Airbnb’s Chinese data policies reportedly cost it an executive

Airbnb’s Chinese data policies reportedly cost it an executive

Airbnb’s Chinese chief trust officer, Sean Joyce, left the company just six months later in 2019 because a former FBI deputy director objected to the company’s data-sharing practices in China, according to a report in the Wall Street Journal.

For years, Airbnb has revealed that it shares information like phone numbers and email addresses with the Chinese government when a user books rent in China. It happens whether the user is a Chinese citizen or a foreign visitor – a policy required of all hospitality companies operating in the country.

Joyce, who was hired by Airbnb in May 2019 to protect the platform’s users, was concerned about Airbnb’s willingness to share data. Joyce also objected to the scope of shared data, such as messages sent between guests and hosts, according to the Wall Street Journal reports. He was afraid that the Chinese government would be allowed to track down foreign visitors and its citizens.

Airbnb’s Chinese business was specifically mentioned in the S-1 file that the company announced on Monday ahead of its planned initial public offering. “If [leasing in China] regulations or their interpretation change in the future, we may have … to cease our operations in China,” the bulletin reads.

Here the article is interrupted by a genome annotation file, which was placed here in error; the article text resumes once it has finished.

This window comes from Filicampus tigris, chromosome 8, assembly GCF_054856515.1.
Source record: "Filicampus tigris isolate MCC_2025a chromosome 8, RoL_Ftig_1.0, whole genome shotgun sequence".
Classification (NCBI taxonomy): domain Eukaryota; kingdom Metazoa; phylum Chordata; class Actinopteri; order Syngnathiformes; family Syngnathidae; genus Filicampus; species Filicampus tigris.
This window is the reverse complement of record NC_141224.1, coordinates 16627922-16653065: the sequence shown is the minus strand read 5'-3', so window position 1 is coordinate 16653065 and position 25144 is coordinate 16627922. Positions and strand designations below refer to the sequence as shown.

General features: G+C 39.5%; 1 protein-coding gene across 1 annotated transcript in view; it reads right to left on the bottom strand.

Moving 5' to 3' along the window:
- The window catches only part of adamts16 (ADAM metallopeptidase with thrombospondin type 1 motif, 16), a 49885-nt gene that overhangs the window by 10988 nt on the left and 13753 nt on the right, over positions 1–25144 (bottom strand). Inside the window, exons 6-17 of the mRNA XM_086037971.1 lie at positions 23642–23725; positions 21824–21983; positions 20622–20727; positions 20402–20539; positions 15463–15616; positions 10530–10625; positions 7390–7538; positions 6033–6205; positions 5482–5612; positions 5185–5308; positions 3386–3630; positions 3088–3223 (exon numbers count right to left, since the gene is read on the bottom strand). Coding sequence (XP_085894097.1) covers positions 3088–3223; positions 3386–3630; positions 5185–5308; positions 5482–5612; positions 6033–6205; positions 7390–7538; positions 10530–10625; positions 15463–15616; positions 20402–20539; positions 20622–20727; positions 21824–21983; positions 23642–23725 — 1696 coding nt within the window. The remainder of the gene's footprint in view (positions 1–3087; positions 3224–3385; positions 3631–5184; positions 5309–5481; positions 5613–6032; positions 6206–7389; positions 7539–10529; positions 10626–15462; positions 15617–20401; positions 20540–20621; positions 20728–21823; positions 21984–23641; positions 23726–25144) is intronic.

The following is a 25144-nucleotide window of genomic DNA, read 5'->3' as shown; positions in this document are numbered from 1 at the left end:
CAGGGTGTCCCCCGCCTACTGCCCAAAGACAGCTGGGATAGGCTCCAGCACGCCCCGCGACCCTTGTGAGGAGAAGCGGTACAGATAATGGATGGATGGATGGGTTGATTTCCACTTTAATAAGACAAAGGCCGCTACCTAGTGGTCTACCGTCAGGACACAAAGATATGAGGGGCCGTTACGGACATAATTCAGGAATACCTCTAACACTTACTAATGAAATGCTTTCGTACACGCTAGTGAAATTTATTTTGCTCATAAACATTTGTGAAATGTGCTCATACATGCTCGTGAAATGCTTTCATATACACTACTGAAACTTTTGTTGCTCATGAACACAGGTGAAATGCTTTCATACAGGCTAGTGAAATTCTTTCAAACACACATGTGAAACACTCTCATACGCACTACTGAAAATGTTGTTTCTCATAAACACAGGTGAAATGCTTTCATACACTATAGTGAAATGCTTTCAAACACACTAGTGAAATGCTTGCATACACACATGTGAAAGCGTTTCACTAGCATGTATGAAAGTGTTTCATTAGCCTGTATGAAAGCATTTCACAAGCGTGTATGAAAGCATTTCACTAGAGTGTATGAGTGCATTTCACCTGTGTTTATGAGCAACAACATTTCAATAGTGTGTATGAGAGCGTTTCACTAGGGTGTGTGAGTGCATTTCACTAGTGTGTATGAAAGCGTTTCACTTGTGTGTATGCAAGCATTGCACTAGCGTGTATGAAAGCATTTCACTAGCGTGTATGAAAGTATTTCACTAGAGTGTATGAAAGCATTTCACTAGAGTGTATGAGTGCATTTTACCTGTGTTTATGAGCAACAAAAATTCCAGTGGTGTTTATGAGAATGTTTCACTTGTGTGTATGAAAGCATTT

American tech companies have had to grapple with difficult relationships with China for years. Airbnb’s Chinese, China is currently banning major companies such as Facebook and Google for not complying with government requests for information. Others like Apple are making huge profits in the country, but they are often criticized for making concessions to the country’s government.

China is one of the largest markets in the world, but the Chinese Communist Party’s preference for rampant surveillance has often led to negative reactions from employees. Despite this, US companies have continued to provide tools to monitor and censor marginalized communities in China, such as Uyghur Muslims, including using DNA databases to track their movements. These measures have directly resulted in the persecution and detention of the group.

Airbnb didn’t immediately respond to a request for comment. The company is going through what is known as a “quiet period” due to the initial public offering (IPO) submission, in which there are restrictions on what company spokespeople and executives are allowed to say.

Source : theverge

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